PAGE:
Molovich said he was not certain the borough could afford, in its 2014 budget, the money needed to match the state grant for hiring a consultant.
Will Prince, coordinator of The Progress Fund's Trail Town Program, which is spearheading the renovations of the former Riverside Lounge on South Water Street, said he was not certain the organization would have the staff available to complete the application for historic designation.
Callahan, whose district covers 26 counties in Western Pennsylvania, said he and Keith Heinrich, a historic preservation specialist at the Historic Preservation bureau, plan to walk the boundaries of West Newton's proposed historic district on Oct. 22 to review the properties. Heinrich handles the National Register program for Central and Western Pennsylvania.
Westmoreland County already has 13 districts listed in the National Register of Historic Places, including two in Greensburg and sites in Mt. Pleasant and Scottdale. The National Register is the nation's official list of cultural resources worthy of preservation. The properties typically are significant in American history, architecture, archeology and culture.
Joe Napsha is a staff writer for Trib Total Media. He can be reached at email@example.com or 724-836-5252.
Show commenting policy
TribLive commenting policy
You are solely responsible for your comments and by using TribLive.com you agree to our Terms of Service.
We moderate comments. Our goal is to provide substantive commentary for a general readership. By screening submissions, we provide a space where readers can share intelligent and informed commentary that enhances the quality of our news and information.
While most comments will be posted if they are on-topic and not abusive, moderating decisions are subjective. We will make them as carefully and consistently as we can. Because of the volume of reader comments, we cannot review individual moderation decisions with readers.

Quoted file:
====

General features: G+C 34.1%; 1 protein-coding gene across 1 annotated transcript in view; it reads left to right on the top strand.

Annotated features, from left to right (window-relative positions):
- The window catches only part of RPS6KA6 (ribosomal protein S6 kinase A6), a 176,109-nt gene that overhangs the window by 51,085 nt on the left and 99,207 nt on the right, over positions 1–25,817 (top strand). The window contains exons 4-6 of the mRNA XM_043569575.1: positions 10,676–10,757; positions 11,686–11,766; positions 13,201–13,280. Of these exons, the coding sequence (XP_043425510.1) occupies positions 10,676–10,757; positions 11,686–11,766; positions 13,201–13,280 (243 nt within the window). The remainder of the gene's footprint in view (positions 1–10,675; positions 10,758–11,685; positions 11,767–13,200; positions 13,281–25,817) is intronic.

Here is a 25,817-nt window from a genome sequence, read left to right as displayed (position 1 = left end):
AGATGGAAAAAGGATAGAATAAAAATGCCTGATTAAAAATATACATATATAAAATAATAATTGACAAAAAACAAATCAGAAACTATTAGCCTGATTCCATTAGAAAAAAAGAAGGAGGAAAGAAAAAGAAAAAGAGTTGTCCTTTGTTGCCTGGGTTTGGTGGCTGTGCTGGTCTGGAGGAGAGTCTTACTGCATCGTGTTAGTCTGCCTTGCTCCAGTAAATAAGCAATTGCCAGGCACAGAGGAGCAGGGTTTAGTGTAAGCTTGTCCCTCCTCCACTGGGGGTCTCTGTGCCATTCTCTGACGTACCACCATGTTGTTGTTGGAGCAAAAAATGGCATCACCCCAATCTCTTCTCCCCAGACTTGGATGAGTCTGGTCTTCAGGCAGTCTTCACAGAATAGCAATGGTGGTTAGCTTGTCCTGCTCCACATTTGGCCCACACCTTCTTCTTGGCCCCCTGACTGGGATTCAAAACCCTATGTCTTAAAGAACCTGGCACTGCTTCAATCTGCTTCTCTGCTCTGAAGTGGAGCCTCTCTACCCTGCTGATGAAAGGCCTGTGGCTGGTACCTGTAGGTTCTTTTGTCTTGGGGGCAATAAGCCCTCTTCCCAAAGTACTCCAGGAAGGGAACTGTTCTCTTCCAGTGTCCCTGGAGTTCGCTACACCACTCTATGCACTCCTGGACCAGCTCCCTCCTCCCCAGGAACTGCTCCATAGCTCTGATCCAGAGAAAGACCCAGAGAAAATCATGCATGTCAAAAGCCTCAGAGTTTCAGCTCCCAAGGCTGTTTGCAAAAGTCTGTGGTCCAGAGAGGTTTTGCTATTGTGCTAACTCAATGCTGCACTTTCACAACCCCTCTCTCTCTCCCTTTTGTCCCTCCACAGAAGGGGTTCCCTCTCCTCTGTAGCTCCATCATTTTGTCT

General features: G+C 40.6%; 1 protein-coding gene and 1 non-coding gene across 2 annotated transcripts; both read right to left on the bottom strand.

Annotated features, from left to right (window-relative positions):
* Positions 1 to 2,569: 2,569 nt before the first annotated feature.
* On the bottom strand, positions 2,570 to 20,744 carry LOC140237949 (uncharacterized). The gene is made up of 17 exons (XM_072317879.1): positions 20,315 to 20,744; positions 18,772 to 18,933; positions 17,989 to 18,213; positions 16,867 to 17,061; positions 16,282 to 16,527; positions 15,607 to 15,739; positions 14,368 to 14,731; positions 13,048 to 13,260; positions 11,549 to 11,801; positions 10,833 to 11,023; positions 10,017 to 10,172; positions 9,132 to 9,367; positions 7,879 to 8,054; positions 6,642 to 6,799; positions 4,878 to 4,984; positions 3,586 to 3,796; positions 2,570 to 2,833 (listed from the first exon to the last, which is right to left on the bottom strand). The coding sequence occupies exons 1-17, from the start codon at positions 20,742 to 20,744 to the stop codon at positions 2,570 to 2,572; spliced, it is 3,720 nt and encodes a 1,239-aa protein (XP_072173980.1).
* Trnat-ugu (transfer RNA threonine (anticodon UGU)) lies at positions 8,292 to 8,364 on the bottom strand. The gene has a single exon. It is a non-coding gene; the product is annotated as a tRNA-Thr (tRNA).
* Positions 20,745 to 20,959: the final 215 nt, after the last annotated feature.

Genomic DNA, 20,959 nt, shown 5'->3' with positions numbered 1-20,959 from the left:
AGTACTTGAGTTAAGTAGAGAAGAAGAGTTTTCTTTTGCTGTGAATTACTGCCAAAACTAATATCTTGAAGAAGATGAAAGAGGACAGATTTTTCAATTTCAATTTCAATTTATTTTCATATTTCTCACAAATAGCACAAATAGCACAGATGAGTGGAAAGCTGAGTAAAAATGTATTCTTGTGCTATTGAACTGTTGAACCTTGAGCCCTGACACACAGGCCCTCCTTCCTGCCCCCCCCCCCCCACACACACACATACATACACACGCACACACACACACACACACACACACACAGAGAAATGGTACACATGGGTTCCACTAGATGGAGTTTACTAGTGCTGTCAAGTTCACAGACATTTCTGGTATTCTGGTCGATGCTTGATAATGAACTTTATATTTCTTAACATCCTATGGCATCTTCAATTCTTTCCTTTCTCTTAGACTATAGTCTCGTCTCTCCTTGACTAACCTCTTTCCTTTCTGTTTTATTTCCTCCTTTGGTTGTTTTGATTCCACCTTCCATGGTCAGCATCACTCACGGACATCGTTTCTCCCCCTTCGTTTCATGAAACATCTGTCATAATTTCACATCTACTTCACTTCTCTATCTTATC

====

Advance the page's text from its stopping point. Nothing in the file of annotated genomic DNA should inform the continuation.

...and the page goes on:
We value thoughtful comments representing a range of views that make their point quickly and politely. We make an effort to protect discussions from repeated comments either by the same reader or different readers.
We follow the same standards for taste as the daily newspaper. A few things we won't tolerate: personal attacks, obscenity, vulgarity, profanity (including expletives and letters followed by dashes), commercial promotion, impersonations, incoherence, proselytizing and SHOUTING. Don't include URLs to Web sites.
We do not edit comments. They are either approved or deleted. We reserve the right to edit a comment that is quoted or excerpted in an article. In this case, we may fix spelling and punctuation.
We welcome strong opinions and criticism of our work, but we don't want comments to become bogged down with discussions of our policies and we will moderate accordingly.
We appreciate it when readers and people quoted in articles or blog posts point out errors of fact or emphasis and will investigate all assertions. But these suggestions should be sent via e-mail. To avoid distracting other readers, we won't publish comments that suggest a correction. Instead, corrections will be made in a blog post or in an article.
- Leukemia places Rostraver teen’s future on hold
- Tull’s Florist marks 85 years in West Newton
- Sewickley Twp. zoning officials delay decision on variance